02 September 1996
Med Sci Monit 1996; 2(5): CR539-547 :: ID: 500009
Background: It was suggested that hypoxemia, hypercapnea or apnea occur following administration of flumazenil in patients previously sedated with benzodiazepines alone or in combination with opiates. This prospective, randomized study tested this contention and the possible correlation between reversal of sedation and respiratory parameters. Methods: Seventy-eight patients who underwent lower abdominal surgery under general anesthesia (Group GA, n =24) or epidural block (Groups EMD, n =26, and ED=28) comprised the study groups. GA and EMD patients were premedicated with diazepam 10 mg PO and morphine sulphate 0.1 mg.,kg-1, IM; ED patients received only diazepam. IV meperidine (total of 1 mg.,kg-1,) and midazolam (0.1 mg.,kg-1,) were intermittently administered intraoperatively to GA and EMD; ED patients received only midazolam. In the recovery room, while all subjects were breathing room air, flumazenil 1 mg was administered randomly to one half of each groups. Results: Six patients suffered from hypoxemia (SpO2, < 90% for ±15 sec) before study started. No apnea, increase in end-expiratory CO2 (ETCO2) or decrease in pulse oxymetry (SpO2,) were observed during the study. Sedation was reversed promptly, lasting 45 (ED), 3 0 (EMD) and 10 min (GA). Ninety percent of ED-treated patients were vigil (lying with eyes open) twice as long as GA- and EMD-treated patients. SpO2, in GA- and EMD-treated patients did not change after flumazenil; it increased in the ED subgroup where ET,CO2, decreased and respiratory rate increased too. Sedation score significantly (P =0.0000) correlated with SpO2, in ED- and EMD-treated patients (rp,=-0.92, -0.96, respectively) and with ET,C02, in GA-treated patients only (P<0.05, rp,=-0.88). Heart rate and blood pressure did not change following flumazenil administration. Conclusions: Flumazenil does not cause deterioration in respiratory parameters after benzodiazepines alone or when combined with meperidine, but rather ameliorates them. Significant close correlation between reversal of sedation and SpO2, exists under epidural and general anesthesia.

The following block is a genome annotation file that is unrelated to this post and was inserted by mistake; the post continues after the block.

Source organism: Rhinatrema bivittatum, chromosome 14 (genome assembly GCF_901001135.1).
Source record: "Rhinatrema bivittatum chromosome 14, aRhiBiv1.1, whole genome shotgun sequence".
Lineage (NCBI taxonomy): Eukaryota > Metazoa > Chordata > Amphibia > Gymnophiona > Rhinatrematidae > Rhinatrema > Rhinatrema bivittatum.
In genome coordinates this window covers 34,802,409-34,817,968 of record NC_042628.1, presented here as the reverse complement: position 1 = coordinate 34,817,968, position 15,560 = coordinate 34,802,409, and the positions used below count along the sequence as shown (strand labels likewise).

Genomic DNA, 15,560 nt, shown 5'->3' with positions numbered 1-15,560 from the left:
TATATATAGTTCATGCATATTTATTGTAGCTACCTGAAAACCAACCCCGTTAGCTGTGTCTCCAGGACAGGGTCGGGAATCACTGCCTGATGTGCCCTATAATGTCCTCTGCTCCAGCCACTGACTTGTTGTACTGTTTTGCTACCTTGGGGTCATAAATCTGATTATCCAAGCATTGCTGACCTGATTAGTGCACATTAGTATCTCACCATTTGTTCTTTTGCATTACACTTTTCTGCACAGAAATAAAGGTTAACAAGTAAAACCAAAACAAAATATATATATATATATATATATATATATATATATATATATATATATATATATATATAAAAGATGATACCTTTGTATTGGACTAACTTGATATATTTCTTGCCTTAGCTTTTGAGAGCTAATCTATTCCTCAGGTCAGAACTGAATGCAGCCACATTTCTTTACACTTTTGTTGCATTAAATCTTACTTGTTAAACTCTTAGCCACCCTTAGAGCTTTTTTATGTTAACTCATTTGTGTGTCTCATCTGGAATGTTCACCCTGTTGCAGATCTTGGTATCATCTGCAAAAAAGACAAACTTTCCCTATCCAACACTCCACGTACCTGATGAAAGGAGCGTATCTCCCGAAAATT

Keywords: Benzodiazepines, opiates, Flumazenil, sedation, pulse oxymetry, end-expiratory carbon dioxide
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